- The four gospels were included very early on, together with most of the pauline epistles

- by the third century - most books included as we have them now.

- doubt remained about Hebrews, the Jewish epistles and Revelations.

- some uncanonical gospels were also included and some works of the apostolic fathers such as the epistle of Barnabas, the Shepherd of Hermas and the first epistle of clement

- Eusebius a 3rd C church historian describes three types of books:

acknowledged : four gospels,Acts, Epistles of Paul, 1Pet, 1Jn, and (according to some) Revelations

Disputed but known to most: James, Jude, 2Pet, 2&3Jn,

spurious: acts of paul, shepherd of hermas, apocalypse of peter, epistle of barnabas, didache, gospel according to the hebrews and according to others revelations.

- the spurious works, Eusebius suggests, might well be in the second class, disputed, "were it not for the necessity of guarding against deliberate forgeries of Gospels and Acts under the names of Apostles made in strictly heretical interest. As examples of these he names the Gospels of thomas,Peter and Matthias and the acts of andrew and john. These 'ought to be reckoned not even amond the spurious books but shunned as altogether wicked and impious'" (NDB p197)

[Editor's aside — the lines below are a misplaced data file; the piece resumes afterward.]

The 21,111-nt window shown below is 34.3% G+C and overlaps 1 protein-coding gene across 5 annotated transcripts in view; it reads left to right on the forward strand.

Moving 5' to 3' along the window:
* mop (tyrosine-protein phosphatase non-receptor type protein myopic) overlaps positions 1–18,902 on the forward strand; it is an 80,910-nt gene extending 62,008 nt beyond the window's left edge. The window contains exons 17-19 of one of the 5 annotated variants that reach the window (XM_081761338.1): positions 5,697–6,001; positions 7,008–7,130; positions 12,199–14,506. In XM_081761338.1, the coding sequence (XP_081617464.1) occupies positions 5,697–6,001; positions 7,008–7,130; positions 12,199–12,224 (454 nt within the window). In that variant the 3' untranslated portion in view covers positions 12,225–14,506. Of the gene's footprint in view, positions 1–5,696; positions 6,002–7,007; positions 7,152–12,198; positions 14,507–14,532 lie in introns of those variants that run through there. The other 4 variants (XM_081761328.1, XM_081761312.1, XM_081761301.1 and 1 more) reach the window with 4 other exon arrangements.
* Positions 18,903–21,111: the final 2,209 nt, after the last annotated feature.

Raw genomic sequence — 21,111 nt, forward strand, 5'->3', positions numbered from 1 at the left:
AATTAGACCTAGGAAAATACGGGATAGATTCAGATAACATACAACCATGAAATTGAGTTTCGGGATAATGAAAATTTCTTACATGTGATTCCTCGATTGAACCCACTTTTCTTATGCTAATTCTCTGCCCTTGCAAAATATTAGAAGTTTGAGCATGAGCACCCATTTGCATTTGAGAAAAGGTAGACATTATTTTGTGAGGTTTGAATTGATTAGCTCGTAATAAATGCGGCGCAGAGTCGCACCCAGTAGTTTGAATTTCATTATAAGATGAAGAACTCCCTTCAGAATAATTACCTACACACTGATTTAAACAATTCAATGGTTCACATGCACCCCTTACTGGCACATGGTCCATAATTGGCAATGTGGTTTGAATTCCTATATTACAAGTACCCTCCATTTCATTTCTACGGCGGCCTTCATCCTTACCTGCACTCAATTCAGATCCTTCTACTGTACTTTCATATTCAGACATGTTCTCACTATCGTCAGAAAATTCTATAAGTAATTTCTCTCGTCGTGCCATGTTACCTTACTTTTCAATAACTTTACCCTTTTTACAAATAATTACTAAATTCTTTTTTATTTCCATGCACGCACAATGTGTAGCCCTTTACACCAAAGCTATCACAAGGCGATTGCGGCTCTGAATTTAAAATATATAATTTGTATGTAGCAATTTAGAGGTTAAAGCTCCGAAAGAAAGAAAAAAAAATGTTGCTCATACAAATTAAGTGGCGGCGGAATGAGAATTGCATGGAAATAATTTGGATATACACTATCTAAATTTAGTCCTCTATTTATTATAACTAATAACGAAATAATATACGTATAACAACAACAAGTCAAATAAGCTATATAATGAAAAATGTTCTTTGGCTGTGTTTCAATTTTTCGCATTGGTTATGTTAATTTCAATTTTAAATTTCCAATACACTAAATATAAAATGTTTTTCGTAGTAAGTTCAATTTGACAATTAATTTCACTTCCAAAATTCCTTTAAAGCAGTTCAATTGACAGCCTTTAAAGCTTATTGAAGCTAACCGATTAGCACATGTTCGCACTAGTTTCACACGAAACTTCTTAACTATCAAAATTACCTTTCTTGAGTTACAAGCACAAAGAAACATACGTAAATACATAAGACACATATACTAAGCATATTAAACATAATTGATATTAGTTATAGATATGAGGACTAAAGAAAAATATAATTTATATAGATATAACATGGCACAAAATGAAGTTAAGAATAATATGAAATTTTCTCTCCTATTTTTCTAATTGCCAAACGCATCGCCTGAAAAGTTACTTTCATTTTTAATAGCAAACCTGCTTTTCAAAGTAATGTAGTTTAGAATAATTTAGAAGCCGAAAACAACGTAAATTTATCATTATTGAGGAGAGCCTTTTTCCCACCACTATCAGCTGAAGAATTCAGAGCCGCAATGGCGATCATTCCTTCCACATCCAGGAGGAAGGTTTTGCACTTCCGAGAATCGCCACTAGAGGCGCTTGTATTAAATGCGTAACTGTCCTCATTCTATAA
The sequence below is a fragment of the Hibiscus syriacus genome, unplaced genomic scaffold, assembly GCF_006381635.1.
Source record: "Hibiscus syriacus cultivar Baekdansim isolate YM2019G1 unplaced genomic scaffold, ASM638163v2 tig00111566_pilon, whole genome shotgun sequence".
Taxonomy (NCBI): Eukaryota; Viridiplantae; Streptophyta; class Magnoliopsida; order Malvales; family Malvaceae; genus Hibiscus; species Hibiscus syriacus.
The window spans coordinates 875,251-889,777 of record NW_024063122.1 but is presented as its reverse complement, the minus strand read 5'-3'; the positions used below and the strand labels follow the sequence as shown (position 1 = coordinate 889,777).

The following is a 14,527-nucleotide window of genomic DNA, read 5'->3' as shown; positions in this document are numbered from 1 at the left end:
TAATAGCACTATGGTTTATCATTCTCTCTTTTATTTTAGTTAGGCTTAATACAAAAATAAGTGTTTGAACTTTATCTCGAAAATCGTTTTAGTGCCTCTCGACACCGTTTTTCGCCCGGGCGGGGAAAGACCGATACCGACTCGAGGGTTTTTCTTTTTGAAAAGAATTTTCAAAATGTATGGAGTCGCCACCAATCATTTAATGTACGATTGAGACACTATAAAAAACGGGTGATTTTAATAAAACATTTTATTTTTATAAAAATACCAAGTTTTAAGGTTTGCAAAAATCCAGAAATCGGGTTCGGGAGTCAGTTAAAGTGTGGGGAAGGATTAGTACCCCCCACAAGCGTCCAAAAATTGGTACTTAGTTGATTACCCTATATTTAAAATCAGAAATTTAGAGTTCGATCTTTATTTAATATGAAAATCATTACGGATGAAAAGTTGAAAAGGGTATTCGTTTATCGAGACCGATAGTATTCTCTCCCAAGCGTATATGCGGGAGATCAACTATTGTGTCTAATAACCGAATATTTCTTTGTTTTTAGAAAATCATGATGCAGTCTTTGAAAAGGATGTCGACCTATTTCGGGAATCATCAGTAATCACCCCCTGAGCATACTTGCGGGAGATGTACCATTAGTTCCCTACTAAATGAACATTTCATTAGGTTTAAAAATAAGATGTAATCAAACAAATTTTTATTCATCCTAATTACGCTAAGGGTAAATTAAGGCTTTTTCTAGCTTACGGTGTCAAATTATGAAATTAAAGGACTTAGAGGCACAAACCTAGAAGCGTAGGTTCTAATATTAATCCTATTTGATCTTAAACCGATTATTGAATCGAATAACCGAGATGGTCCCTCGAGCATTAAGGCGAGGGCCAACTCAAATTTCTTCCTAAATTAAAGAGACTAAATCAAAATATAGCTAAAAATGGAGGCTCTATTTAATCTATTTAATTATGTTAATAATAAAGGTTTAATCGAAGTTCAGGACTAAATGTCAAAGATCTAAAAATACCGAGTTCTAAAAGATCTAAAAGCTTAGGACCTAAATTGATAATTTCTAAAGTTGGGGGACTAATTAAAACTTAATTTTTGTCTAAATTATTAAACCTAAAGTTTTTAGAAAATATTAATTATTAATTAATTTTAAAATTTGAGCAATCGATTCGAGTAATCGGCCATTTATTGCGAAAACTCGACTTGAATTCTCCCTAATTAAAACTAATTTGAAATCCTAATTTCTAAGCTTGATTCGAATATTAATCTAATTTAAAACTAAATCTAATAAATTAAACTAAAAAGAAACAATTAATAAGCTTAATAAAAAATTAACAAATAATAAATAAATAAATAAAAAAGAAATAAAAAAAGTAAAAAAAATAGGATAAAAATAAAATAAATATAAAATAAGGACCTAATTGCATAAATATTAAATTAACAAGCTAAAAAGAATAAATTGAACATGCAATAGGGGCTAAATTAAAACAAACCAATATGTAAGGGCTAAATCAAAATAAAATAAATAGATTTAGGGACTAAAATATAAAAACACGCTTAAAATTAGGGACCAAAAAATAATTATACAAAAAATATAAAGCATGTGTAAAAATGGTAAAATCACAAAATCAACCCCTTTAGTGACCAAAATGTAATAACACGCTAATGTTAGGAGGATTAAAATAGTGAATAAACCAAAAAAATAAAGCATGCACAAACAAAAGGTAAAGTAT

- For the eastern church the canon was fixed by paschal letter by Athanasius in 367AD. For the west it was set at the council of Carthage in 397AD

- Athanasius listed the Didache and Shepherd of Hermas as material permitted to be read but not canonical.

- it is important to realise that the books were included in the canon for some specific reasons:

- they were to be traced to authentic apostolic teaching

- they were to be useful in the life of the church

- The process leaves us with the feeling that it was not a case of God taking out a big stamp and placing his imprimature on the books but rather the realisation of the church of the inherent testimony of the bible.

- Note at the time that the canon was set, the apocryphal books were left out.

- They slowly floated back in until the reformation when the reformers left them out and the catholics put them in.

- Our position then is that we have this body of books that were accepted by the church in the late 4th century as being authoritative.

- why should we believe them today. Modern critical method has largely destroyed the assumptions those men had about the bible